Paul Rudolph 1858-1935, the inventor of the Zeiss Planar lens. In 1902, Rudolph also invented the Zeiss Tessar lens, famous as the “eagle eye” which was manufactured in large numbers until the 1970s. Since 1960, Rudolph has been the namesake for the Rudolph Glacier in Antarctica.

The Planar succeeded in correcting not only spherical aberration and chromatic aberration, but also astigmatism. The Planar also has a low image field curvature, from which the name Planar is derived.

The Planar, and thus the symmetrical Gaussian double lens, also became the starting point for a larger number of other lens types.


Zeiss Biotar lens design

Carl Zeiss Jena Biometar T 58mm f2 lens adapted to a Sony alpha a7ii camera

The Biotar is an assymetrical Planar and a perfection of Paul Rudolph’s Planar type.

The first Biotar was designed by Zeiss engineer Dr. Willi Merté in 1927 for use in motion pictures. As with the Planar, the four lenses of the Gaussian double lens are extended by an additional outer lens on each side of the Biotar. The inner two pairs of lenses are cemented, as in the planar. Merté introduced an important asymmetry: the front three-part lens group was made larger overall than the group behind the diaphragm.

Willy Merté 1889-1948, the inventor of the Zeiss Biotar lens
Dr. Willy Merté 1889-1948, the inventor of the Zeiss Biotar lens. In 1947 he went to the U.S.A. on an offer of the Institute of Optics of Boston University for a professorship. He died the following year after a short illness in Dayton, Ohio.

Dr. Willy Merté achieved a decisive breakthrough with his Biotars by directing reflections in such a way that they now lay outside the image field or appeared only as a large-area, diffuse shimmer, which in turn could no longer lead to any disturbing blackening of the layer. In addition, he then completely abandoned the understanding of the Gaussian lens as a symmetrical double lens and corrected his Biotar as a complete system, which enabled him to trim it to high luminous intensities without blatant concessions to imaging performance.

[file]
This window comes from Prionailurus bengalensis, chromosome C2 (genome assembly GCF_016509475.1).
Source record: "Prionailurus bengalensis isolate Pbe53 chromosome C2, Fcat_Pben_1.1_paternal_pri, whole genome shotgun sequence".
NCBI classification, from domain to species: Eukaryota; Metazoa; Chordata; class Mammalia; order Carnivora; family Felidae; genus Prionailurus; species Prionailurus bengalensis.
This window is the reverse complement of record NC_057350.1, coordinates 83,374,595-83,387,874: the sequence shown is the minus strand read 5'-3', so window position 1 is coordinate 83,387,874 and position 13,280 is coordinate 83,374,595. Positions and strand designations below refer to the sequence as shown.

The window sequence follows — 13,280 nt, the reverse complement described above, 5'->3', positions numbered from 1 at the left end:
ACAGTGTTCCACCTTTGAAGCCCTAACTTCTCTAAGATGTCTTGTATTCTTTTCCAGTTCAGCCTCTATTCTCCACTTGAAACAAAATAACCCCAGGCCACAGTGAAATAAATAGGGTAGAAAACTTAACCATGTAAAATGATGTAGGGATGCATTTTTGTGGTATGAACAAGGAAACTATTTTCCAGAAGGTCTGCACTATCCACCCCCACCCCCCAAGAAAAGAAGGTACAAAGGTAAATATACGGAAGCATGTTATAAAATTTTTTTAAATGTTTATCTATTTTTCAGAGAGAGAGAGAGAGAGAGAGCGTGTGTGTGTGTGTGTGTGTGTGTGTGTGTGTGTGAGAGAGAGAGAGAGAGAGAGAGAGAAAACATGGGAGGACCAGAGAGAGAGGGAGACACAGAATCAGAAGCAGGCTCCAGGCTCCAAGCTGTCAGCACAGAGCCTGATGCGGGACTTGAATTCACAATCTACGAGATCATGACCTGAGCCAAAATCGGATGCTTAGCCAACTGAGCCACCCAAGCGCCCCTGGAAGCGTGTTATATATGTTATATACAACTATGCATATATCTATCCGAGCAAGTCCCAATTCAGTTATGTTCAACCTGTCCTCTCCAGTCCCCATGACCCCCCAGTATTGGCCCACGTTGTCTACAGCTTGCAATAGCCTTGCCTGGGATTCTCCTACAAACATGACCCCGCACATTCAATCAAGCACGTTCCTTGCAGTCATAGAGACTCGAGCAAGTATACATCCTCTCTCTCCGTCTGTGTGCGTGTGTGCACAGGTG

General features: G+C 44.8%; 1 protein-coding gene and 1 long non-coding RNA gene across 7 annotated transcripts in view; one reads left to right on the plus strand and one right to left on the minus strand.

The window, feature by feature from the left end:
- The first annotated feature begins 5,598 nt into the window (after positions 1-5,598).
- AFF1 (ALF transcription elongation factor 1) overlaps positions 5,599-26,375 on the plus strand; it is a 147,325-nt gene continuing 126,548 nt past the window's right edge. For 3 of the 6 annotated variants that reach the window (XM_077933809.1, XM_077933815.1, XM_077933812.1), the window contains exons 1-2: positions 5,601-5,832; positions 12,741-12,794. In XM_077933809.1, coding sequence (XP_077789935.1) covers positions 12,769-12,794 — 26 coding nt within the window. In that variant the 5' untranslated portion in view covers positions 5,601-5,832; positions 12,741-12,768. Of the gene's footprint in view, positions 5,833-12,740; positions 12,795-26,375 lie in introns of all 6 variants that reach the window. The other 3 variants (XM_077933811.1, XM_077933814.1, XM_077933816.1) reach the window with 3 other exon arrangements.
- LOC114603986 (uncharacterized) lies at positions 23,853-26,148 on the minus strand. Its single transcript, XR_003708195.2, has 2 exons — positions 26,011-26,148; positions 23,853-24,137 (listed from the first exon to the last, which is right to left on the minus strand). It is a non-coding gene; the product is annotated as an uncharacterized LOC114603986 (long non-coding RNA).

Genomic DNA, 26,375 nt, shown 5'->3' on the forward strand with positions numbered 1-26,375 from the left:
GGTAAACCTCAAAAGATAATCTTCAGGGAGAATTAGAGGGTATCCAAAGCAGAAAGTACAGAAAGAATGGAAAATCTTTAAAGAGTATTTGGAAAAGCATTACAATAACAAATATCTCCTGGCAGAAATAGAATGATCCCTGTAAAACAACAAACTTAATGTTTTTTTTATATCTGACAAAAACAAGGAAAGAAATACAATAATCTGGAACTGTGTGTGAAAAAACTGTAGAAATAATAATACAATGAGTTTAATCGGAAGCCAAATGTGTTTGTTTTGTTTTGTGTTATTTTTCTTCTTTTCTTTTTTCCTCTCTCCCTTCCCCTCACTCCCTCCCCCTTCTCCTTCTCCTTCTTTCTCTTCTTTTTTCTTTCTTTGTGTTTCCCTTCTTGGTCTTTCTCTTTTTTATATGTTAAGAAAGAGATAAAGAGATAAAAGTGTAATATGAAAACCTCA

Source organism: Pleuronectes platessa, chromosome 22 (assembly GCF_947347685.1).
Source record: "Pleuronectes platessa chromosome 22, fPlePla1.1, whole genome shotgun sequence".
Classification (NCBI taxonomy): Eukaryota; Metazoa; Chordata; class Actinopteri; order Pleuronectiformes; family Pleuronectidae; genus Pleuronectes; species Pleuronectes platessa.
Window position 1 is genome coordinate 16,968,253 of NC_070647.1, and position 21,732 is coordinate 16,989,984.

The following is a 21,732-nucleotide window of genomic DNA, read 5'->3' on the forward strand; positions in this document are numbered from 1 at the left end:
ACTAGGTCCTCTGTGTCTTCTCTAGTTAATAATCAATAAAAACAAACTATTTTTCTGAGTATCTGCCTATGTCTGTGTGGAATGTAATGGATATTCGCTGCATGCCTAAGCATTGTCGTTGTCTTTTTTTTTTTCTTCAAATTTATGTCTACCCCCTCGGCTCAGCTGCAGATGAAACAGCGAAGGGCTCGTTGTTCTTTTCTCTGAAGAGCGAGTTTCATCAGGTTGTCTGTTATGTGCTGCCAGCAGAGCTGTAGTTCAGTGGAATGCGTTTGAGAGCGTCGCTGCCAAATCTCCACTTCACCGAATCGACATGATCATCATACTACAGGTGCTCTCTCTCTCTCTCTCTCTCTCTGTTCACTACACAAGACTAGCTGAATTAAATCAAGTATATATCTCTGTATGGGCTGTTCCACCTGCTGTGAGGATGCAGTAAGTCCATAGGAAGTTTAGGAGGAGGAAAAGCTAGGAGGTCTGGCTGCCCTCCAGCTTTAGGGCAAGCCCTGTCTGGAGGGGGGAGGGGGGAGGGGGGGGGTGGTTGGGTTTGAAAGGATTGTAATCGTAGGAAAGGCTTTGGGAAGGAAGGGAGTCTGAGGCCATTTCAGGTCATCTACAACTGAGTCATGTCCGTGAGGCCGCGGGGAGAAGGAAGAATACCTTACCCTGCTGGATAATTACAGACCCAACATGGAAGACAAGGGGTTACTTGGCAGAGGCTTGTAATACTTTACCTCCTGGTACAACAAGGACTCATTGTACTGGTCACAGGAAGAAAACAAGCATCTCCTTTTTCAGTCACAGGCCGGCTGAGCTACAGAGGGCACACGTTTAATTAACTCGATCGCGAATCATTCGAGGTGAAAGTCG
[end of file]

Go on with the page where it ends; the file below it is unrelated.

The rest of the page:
Willy Merté created the Biotar at Carl Zeiss. It was an optimized successor of the Planar lens, which was design in 1936 as the Biotar 58mm f2 “kit lens” for the Kine EXAKTA 35mm camera  — the most innovative 35mm film camera before World War II.

In 1949, Carl Zeiss Jena introduced the Contax S camera, the world’s first 35mm SLR mirror camera with an eye-level prism view finder and interchangeable lenses, and the Carl Zeiss Biotar 58mm f2 lens became the standard “kit lens” of the technically advanced Contax S camera. 

Read interesting details about the legendary Carl Zeiss Jena Biotar 58mm f2 lens and its Russian copy Helios 44M-4 58mm f2 here:

Swirly Bokeh? The legendary Zeiss Biotar 58mm f2 vs. the Russian copy Helios 44M-4 58mm f2 lens

The Russian Helios 44 58mm f2 family of lenses are probably the most widely produced analog camera lenses of the world.  


Zeiss Biometar lens design

Carl Zeiss Jena Biometar MC 80mm f2.8 for Pentacon 6×6 medium format camera

After the Americans had deported the first group of Zeiss specialists to the US, and then the Soviets a second group to Russia, young doctor of physics Harry Zöllner, who practiced his craft at Voigtländer in Braunschweig until the end of the war, was left as one of the few experienced lens designers in the territory of the Soviet Occupation Zone.

Harry Zöllner 1912-2007, inventor of the Zeiss Biometar lens